Traditional marketing has always struggled to convince that it can deliver conversion. It does a great deal for top of mind awareness but not so much for ‘making the cash register ring’ as the legendary David Ogilvy would say. Not so with influencer marketing. This is because there are measurement metrics, which clearly help with tracking results. Brand mentions, click-through rates, referral traffic, custom links, downloads, subscriptions, redemption codes, landing pages among others help to drive tangible and measurable sales. To add to that, a brand using influencers has access to critical personal information or data that can prove very useful in direct marketing through newsletter subscriptions and account setups. The best measurements, to me, are the ones that allow you to use metrics that tally directly with the campaign objective. Sales metrics for sales objectives and awareness metrics for awareness-based campaigns. Influencer marketing does deliver great ROI, without a doubt. According to a Tomson study, businesses earn $6.50 for each dollar spent on influencers with the top 13% earning $20 or even more on each dollar spent. Those are definitely super impressive numbers and I would like to believe the Nigerian picture isn’t much different, if different at all.


Figure 3: Tomson study on revenue per $1 spent by businesses on influencer marketing




Reaching audiences or the right ones are becoming more and more difficult for traditional marketing. In more developed climes, like in the US, ad blocking usage is 40% on laptops and 15% on mobile – as audiences show more and more irritation for pop-ups and banners. It is common knowledge that during ad breaks on radio and television, people pick up their mobile phones, go use the bathroom and do other things till their favourite shows come back on. With influencer marketing, brands beat these challenges quite easily and can even extend their campaign messages to audiences who otherwise wouldn’t have paid it any attention whatsoever or seen it. Influencers have access to and can share with brands key audience data like age, location, gender and interests, which help to make targeting a lot more focused and impactful. Want your campaign to hit the bull’s eye target audience or reach new audiences? Influencer marketing provides a reliable way to target more accurately.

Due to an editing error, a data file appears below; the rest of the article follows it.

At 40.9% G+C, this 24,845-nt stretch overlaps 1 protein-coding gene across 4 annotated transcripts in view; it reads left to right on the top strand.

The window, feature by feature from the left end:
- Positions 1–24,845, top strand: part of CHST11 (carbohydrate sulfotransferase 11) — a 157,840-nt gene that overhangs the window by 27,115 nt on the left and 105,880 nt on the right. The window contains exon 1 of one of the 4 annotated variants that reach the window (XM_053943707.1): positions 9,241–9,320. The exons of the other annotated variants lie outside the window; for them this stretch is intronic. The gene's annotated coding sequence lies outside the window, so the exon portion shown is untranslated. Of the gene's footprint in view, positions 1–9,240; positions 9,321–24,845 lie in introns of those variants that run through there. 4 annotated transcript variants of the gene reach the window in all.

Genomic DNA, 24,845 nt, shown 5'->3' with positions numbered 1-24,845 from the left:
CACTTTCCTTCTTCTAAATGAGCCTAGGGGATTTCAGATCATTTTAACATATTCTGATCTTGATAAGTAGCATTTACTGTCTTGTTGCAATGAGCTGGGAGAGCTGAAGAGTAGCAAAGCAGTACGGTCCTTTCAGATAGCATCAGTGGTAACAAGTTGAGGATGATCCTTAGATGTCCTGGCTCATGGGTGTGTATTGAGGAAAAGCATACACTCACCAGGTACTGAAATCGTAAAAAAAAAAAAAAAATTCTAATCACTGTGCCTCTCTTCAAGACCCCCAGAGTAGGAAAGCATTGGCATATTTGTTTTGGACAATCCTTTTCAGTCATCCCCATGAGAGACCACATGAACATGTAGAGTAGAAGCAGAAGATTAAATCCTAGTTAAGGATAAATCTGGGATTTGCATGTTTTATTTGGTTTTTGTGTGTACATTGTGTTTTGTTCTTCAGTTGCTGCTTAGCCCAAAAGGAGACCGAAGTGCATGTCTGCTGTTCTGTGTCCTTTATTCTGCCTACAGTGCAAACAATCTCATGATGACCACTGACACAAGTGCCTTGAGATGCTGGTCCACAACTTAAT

My experiences working with some of the biggest brands clearly show that there is still a lot of skepticism about the effectiveness of influencer marketing in this market. Much as its been used in Nigeria for some time now, compared to the rest of the developed and to a certain degree, other developing nations, we are still very much at the embryo stages. There are many brands that still only employ the ‘safe’ traditional options, which clearly are less measurable and less effective in isolation. If you are one of them and the points I have articulated above still don’t ignite a rethink or spark up a need for some adjustments, maybe the table in Figure 4 below will convince you better why influencer marketing should form a critical part of your PR strategy going forward. If you aren’t still persuaded by now maybe some truth in the numbers will do the magic. After all, we generally believe that numbers don’t lie. The numbers below tell key truths that all stakeholders should consider going forward. 


Figure 4: Table showing percentage of respondents who distrust various advertising formats, by generation


Now as head of a multi-brand multinational media business in market, I consider any campaign plan delivered to me without an influencer marketing component incomplete. Maybe someday in the future when the numbers no longer add up, my opinion will adjust to the reality of then. For now, the numbers do add up. They certainly do and many brands have been taking advantage of this for years now. Time for yours to join this group of companies maybe?